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And the flood was forty days upon the earth; and the waters increased, and bare up the ark, and it was lift up above the earth. (Genesis, Chapter 7: 17)

What does "bare up" mean in here? And why?

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    You should be very careful to avoid thinking of this source (the KJV Bible) as "English" today, since it's peppered with archaic usages. For example, unless they go in for wholesale rephrasing, any modern rendition of this passage would use the regular verb form ...and it was lifted up... rather than the irregular / archaic / poetic form lift. – FumbleFingers Reinstate Monica Aug 2 '17 at 16:16
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    N.B. The Hebrew here uses two verbs in sequence: נשׁא to bear, carry and רומ to lift, raise. So that "bare up" really is trying to get the sense of "bear the weight of, carry", while the elevation comes from the second verb, which the KJV aptly renders "lift up". Translators seeking to reproduce both verbs (as opposed to analyzing this as the duplication typical of Hebrew style) might thus choose "carry" for the first (or whatever water does to an ark) and reserve "lift" for the second, or some similar arrangement. – Luke Sawczak Aug 3 '17 at 3:16
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    Indeed - as far as I'm aware (someone correct me if I'm wrong) the language used in the KJV translation doesn't even match the language in use generally at the time when that translation was written. It was basically a translation done by a bunch of nerdy linguists, where said nerdy linguists tried to capture as much of the nuance as possible from the Hebrew by borrowing archaic structures in English, or ones used for different purposes, to try to match them up as closely as possible to the structures they were trying to translate from Hebrew. – Muzer Aug 3 '17 at 8:56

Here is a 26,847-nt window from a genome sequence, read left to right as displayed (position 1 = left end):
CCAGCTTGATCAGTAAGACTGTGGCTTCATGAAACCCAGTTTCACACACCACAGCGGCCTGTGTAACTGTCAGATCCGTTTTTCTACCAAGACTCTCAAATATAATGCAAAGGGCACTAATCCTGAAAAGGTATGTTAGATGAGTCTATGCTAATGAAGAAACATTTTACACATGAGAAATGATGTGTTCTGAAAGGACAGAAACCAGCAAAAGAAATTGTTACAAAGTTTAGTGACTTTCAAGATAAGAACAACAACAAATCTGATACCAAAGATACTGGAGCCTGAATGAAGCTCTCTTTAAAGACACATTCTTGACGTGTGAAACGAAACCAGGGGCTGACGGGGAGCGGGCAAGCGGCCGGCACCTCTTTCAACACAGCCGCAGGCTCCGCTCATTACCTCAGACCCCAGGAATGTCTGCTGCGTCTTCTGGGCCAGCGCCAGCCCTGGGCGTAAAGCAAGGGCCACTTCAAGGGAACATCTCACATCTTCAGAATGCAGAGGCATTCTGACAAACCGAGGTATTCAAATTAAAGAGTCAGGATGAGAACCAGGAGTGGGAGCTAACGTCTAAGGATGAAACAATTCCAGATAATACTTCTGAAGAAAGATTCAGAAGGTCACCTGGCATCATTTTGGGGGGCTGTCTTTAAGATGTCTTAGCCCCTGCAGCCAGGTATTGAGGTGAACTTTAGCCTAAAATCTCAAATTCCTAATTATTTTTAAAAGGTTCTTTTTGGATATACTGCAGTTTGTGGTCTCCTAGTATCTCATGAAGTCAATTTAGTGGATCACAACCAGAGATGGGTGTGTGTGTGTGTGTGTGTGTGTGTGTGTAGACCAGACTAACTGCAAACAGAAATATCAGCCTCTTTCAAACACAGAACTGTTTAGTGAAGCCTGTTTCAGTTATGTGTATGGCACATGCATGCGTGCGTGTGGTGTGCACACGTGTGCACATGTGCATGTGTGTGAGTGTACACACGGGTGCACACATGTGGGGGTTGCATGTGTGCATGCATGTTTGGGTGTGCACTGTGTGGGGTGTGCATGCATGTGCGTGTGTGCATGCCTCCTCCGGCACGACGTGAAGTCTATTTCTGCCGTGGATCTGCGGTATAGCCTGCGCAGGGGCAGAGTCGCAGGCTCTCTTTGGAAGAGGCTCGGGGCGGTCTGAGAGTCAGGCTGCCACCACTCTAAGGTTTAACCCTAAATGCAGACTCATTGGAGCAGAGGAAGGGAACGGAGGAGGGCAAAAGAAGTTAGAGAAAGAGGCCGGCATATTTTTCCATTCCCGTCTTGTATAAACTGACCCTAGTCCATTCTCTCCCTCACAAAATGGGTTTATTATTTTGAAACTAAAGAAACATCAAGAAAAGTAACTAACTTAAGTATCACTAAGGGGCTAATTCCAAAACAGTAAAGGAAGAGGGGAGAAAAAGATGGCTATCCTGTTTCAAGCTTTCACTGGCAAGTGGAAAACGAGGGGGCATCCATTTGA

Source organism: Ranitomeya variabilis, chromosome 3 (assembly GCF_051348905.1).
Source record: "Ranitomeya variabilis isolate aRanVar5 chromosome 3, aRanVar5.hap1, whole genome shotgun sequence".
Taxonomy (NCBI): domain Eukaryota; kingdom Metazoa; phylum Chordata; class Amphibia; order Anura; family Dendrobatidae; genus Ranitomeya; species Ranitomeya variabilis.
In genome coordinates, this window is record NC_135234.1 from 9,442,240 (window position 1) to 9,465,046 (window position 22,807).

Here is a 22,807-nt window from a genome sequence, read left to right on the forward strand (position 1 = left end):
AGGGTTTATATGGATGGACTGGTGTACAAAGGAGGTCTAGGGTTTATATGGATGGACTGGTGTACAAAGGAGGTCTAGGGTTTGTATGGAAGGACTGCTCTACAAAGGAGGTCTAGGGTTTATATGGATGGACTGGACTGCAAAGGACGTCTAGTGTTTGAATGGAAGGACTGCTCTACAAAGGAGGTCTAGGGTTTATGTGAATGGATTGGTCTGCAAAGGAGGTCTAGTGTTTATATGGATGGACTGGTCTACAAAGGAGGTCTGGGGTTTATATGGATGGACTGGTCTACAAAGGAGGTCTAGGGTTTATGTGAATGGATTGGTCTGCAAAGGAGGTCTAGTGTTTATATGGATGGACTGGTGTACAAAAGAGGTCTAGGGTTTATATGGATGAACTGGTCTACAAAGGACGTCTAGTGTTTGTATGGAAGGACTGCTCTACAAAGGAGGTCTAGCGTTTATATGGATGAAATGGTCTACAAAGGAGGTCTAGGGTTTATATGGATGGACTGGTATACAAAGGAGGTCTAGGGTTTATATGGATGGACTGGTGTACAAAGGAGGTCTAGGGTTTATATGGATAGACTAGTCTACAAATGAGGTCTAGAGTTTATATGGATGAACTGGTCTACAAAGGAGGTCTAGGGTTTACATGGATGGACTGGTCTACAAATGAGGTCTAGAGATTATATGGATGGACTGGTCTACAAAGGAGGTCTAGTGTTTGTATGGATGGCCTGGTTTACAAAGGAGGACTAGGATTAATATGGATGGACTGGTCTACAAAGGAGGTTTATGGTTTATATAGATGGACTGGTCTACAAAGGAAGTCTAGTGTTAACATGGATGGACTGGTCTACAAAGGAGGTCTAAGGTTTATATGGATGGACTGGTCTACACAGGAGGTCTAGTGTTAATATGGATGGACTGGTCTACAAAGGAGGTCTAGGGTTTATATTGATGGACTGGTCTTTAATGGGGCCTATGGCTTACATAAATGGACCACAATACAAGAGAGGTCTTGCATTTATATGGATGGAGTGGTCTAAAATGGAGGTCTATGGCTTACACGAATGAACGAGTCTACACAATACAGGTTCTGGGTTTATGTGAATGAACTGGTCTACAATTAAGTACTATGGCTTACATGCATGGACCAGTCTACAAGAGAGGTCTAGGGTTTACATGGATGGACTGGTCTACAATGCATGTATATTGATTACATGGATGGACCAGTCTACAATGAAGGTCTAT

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This is an archaic construction; here, bare is used as the past tense of bear, to carry (or, in this case, to lift).

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    I thought past tense of bear was cub. (pun intended) – John Hamilton Aug 3 '17 at 12:44
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This is from the King James version of the Bible, known for many archaic constructions and translations. Another version says:

For forty days the flood kept coming on the earth, and as the waters increased they lifted the ark high above the earth.

And another:

And the waters became powerful, and they increased very much upon the earth, and the ark moved upon the waters.

In your version "bare" is an old and unused spelling of "bore", the past tense of the transitive verb, "to bear", meaning "to carry". Example:

Although she was elderly and the child was no longer small, she bore his weight easily as she rocked him to sleep.

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According to Webster's Ninth Collegiate Dictionary, "bare" is the archaic past tense of "bear". In turn "to bear" means to carry. So, the expression "bare up the ark" means that the water supported the weight of the ark.

Note that in the expression "bare up" the word "up" does not mean "upward". It simply means that the waters did not let the ark sink. Compare: "He is falling, hold him up." There are two verbs in this sentence. The first (bare up) means that the waters bore the weight of the ark, the second (lift up) means that the ark rose as the waters which were holding it up rose. This corresponds with the Hebrew original as explained by user @LukeSawczak.

Today we do not use "bear up" in the literal sense of supporting weight. But, we do use it in the figurative sense of enduring difficult situations without giving up. Such uses are intransitive (do not name a direct object). For example: "He bears up well under stress."

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    It's probably worth adding that, in today's English, the past tense of your final example would be "He bore up well under stress" (and, correspondingly, the flood "bore up the ark"). – David Richerby Aug 3 '17 at 18:29

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